Silicon Valley has a diversity problem. And while it’s well-documented that from entry-level positions to the boardroom the tech sector is dominated by white men, there are still many others working in the ever-growing industry. To show the world a more comprehensive picture of people who work in tech, photographer Helena Price launched the portrait and interview project, Techies.
Techies features everyone working in the tech industry, except for straight white men. Helena explains her inspiration…
For this project I will focus on subjects who tend to be underrepresented in the greater tech narrative, i.e. women, people of color, folks over 50, LGBTQ, working parents, people with disabilities, etc. I want to bring a bit of attention to folks in the industry whose stories have never been heard, considered or celebrated. As someone who has worked in tech since 2009, first as a startup employee and now as a photographer, this project is very close to my heart.
Although many of the big players in Silicon Valley have finally come to recognize their own lack of diversity and the need for more, there is still a lot of work to be done. Helena hopes that Techies will serve as an ever growing tool for social impact and positive change.
Each photo is accompanied with a bio and interview, with each person getting to tell their story in their own words. Here are a few of the women’s stories featured…
Nancy Douyon, UX Researcher, Google
I’m a User Experience Research Program Manager for Google’s Consumer Operations, where I currently lead research on the end to end experience for all new and critical launches. In 2015, I completed 25 research studies, 23 invited talks, worked in 12 countries (overall has worked in 20+ countries), organized 8 community events, conducted 8 workshops, participated in 4 carnival masquerades, received 3 recognition honors, and was part of 2 major Google product launches. I am Haitian American and have come a long way from farming to technology. <more about Nancy>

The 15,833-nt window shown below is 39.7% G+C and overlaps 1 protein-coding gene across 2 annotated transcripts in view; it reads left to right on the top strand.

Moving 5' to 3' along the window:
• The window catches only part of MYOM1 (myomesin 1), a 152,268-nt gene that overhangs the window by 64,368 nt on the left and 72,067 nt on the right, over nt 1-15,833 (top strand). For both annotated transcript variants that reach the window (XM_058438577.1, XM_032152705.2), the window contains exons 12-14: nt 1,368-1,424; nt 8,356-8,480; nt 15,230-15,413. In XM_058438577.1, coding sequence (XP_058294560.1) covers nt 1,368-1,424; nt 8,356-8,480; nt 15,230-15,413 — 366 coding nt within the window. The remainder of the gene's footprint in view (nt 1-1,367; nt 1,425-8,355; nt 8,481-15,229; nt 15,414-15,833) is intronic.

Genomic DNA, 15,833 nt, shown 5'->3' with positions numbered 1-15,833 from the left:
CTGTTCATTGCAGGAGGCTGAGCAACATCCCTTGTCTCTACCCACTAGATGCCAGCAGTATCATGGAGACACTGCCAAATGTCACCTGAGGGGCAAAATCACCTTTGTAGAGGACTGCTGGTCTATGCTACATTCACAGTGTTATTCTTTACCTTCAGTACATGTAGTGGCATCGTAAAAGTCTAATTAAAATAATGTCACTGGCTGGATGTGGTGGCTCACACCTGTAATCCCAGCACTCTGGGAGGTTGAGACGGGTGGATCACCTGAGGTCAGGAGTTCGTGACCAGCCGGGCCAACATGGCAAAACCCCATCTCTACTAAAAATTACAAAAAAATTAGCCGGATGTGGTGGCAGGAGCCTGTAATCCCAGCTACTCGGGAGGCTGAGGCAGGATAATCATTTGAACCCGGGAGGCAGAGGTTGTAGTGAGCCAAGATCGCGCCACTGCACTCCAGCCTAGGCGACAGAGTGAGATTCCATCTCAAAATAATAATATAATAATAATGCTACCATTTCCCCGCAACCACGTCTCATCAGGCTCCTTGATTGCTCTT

February Keeney, Engineering Manager, Github
I am a half Puerto Rican trans woman who grew up in the Bay Area. I am the engineering manager for the Community & Safety team at GitHub. My journey through tech was easy for a decade and a half—when I transitioned I learned just how much privilege I had been afforded by presenting male all those years. <more about February>
Trucy Phan, Product Designer/FE Developer, Plate IQ
I have been living in the Bay Area for 9 years and am a self-taught designer and developer. My parents were immigrants from Vietnam, but I was born and raised in Iowa, where there weren’t a lot of people like me when I was growing up. In tech, there still aren’t a lot of people like me, but the experiences I had growing up grounded me with the fact that people will always have a different perception of you than you do of yourself, and it’s up to you to make up that difference. <more about Trucy>
Emily Eifler, VR Researcher
I’m 30, female, and disabled from a brain injury cause by gas poisoning when I was 10. I’m an artist working as a VR researcher right now but I have also worked as a dancer and at architecture firms and for the Exploratorium. <more about Emily>
Karen Wickre, Editorial Director, Twitter
I have worked in technology (chiefly publishing or business side) since 1985. I have worked for tech publishers, at startup companies, for content sites, and at big brand platforms (Google and Twitter). <more about Karen>
Rana Abulbasal, Project Specialist, Facebook
I’m a Muslim Arab-American woman. Moved from Jordan to the US in 2009 to do my MBA then decided to stay. I left my whole life behind in Jordan and walked away, because my dreams were much bigger than my tiny country. Never in a million years did I imagine I would end up at a company like Facebook in the Bay Area. It’s not easy to be very visibly different and to fight stereotypes day in and day out… but I’m here now and I damn well made it. <more about Rana>
Jessica McKellar, Director of Engineering, Dropbox
I’m an engineer and startup founder who spends a lot of her time at work and in open source communities improving diversity and inclusive culture. Fun facts: I’m a technical consultant for the HBO show Silicon Valley. For several years I was a Director for the Python Software Foundation, the 501c3 non-profit that stewards the Python programming language and community. For my diversity outreach work in the Python community, I received the O’Reilly Open Source Award. <more about Jessica>
Lead image from left to right: Tiffany Taylor, Erica Baker, Natasha Vianna, Tracy Chou, Melanie Araujo, Rachel Miller